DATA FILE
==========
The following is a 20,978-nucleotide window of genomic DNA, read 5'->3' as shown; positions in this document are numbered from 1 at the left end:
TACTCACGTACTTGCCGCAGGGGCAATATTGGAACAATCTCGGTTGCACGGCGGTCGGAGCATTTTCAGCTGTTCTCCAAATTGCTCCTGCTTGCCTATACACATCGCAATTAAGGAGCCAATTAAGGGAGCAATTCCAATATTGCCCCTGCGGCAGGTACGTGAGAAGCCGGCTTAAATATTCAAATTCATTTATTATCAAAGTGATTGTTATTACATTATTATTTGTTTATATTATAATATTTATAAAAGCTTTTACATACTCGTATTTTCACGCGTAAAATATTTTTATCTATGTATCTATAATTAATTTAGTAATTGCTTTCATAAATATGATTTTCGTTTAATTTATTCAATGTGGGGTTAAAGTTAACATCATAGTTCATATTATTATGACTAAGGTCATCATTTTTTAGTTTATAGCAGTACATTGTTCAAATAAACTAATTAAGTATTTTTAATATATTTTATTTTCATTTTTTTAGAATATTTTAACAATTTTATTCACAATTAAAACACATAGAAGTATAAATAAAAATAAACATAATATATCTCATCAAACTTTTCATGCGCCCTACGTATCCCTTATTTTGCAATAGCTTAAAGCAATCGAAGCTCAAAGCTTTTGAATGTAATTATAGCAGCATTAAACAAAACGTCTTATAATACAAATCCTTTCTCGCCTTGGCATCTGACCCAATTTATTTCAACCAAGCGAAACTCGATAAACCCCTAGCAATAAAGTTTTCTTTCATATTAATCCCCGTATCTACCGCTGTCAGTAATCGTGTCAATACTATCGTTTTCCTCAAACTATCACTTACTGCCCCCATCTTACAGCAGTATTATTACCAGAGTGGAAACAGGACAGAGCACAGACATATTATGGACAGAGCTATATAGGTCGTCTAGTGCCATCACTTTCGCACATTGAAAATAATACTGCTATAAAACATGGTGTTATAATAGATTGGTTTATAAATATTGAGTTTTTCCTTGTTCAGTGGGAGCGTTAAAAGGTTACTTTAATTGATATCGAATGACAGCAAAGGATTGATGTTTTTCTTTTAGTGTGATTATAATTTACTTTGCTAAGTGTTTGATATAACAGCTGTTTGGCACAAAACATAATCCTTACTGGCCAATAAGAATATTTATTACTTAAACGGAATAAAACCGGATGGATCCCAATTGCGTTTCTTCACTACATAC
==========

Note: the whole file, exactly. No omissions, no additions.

The following is a 20,978-nucleotide window of genomic DNA, read 5'->3' as shown; positions in this document are numbered from 1 at the left end:
TACTCACGTACTTGCCGCAGGGGCAATATTGGAACAATCTCGGTTGCACGGCGGTCGGAGCATTTTCAGCTGTTCTCCAAATTGCTCCTGCTTGCCTATACACATCGCAATTAAGGAGCCAATTAAGGGAGCAATTCCAATATTGCCCCTGCGGCAGGTACGTGAGAAGCCGGCTTAAATATTCAAATTCATTTATTATCAAAGTGATTGTTATTACATTATTATTTGTTTATATTATAATATTTATAAAAGCTTTTACATACTCGTATTTTCACGCGTAAAATATTTTTATCTATGTATCTATAATTAATTTAGTAATTGCTTTCATAAATATGATTTTCGTTTAATTTATTCAATGTGGGGTTAAAGTTAACATCATAGTTCATATTATTATGACTAAGGTCATCATTTTTTAGTTTATAGCAGTACATTGTTCAAATAAACTAATTAAGTATTTTTAATATATTTTATTTTCATTTTTTTAGAATATTTTAACAATTTTATTCACAATTAAAACACATAGAAGTATAAATAAAAATAAACATAATATATCTCATCAAACTTTTCATGCGCCCTACGTATCCCTTATTTTGCAATAGCTTAAAGCAATCGAAGCTCAAAGCTTTTGAATGTAATTATAGCAGCATTAAACAAAACGTCTTATAATACAAATCCTTTCTCGCCTTGGCATCTGACCCAATTTATTTCAACCAAGCGAAACTCGATAAACCCCTAGCAATAAAGTTTTCTTTCATATTAATCCCCGTATCTACCGCTGTCAGTAATCGTGTCAATACTATCGTTTTCCTCAAACTATCACTTACTGCCCCCATCTTACAGCAGTATTATTACCAGAGTGGAAACAGGACAGAGCACAGACATATTATGGACAGAGCTATATAGGTCGTCTAGTGCCATCACTTTCGCACATTGAAAATAATACTGCTATAAAACATGGTGTTATAATAGATTGGTTTATAAATATTGAGTTTTTCCTTGTTCAGTGGGAGCGTTAAAAGGTTACTTTAATTGATATCGAATGACAGCAAAGGATTGATGTTTTTCTTTTAGTGTGATTATAATTTACTTTGCTAAGTGTTTGATATAACAGCTGTTTGGCACAAAACATAATCCTTACTGGCCAATAAGAATATTTATTACTTAAACGGAATAAAACCGGATGGATCCCAATTGCGTTTCTTCACTACATAC